7.3 KiB

How to install GNU Stow


Stow is a collection of Perl scripts and modules. You must have Perl 5.6.1 or later in order for it to run. The test suite also requires the Test::More and Test::Output modules which can be obtained from CPAN. They are also available as packages in some of the GNU/Linux distributions.

Installation methods

Stow can either be installed via the standard GNU Autotools procedure (./configure && make install) or since 2.1.0, via CPAN-style via Module::Build.

Advantages of the Autotools approach:

  • It's arguably more flexible.

  • It will install the documentation in Info, HTML, man, and PDF formats.

Advantages of the Module::Build approach:

  • It's more in keeping with the standard way to distribute CPAN modules.

  • It performs dependency checking to ensure you have the necessary Perl modules installed.

Both approaches are described in detail below. However if you are building from the git repository rather than an official release, you first need to perform some extra steps:

Preparatory steps required only when building from git

configure and Makefile are included in official releases of Stow, but they are deliberately omitted from the git repository because they are autogenerated. Therefore if you are installing directly from git, you first need to generate them as follows.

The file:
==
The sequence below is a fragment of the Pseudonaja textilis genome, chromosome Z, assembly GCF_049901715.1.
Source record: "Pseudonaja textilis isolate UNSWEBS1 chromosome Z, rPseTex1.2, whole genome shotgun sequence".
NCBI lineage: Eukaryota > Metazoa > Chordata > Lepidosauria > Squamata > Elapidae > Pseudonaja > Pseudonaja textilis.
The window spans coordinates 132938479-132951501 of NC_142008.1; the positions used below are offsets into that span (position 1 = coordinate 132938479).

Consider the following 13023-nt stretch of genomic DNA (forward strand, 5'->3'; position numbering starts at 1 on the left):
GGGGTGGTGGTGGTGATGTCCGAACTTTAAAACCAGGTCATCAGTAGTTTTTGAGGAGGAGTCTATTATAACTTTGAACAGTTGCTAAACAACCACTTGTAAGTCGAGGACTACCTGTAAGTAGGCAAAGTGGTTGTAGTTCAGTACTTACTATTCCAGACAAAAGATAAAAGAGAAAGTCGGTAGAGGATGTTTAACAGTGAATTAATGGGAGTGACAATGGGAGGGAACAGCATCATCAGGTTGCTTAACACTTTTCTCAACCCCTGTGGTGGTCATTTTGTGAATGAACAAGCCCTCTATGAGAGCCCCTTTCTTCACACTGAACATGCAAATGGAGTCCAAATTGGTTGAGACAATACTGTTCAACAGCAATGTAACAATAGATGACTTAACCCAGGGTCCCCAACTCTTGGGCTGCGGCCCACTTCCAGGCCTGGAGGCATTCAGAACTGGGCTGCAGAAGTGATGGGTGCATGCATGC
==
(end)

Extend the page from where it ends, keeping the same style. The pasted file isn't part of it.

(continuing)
First cd to the directory containing the source code (and this file), and then run:

autoreconf -iv

If this runs successfully then you are ready to continue with one of the two installation methods below.

Basic Installation via Module::Build

The steps in building Stow are:

  1. cd to the directory containing the source code (and this file).

  2. If you are building from an official GNU release tarball, type ./configure && make to configure stow for your system. If you are building from a CPAN tarball, this step can be skipped.

    If make warns that the Perl module installation directory is not in @INC, then you should run:

    eval `perl -V:siteprefix`
    ./configure --prefix=$siteprefix && make

    to avoid a superfluous use lib line in your stow executable.

  3. Type perl Build.PL.

  4. Type ./Build install to install the various files. As noted above, this installs fewer files than the Autotools installation.

Basic Installation via Autotools

The steps in building Stow are:

  1. cd to the directory containing the source code (and this file).

  2. Type ./configure to configure stow for your system. This step will attempt to locate your copy of perl and set its location in You can use the normal arguments to change the default installation paths (see below); additionally you can use the


    option to manually choose where the Perl modules get installed. However, if you don't, the configure script will go to great lengths to try to choose a sensible default.

  3. Type make install to install the various files. If the chosen installation directory for Perl modules is not included in Perl's built-in @INC search path, the Makefile rules will automatically insert a

    use lib "...";

    line into the generated stow script to ensure that it can always locate the Perl modules without needing to manually set PERL5LIB.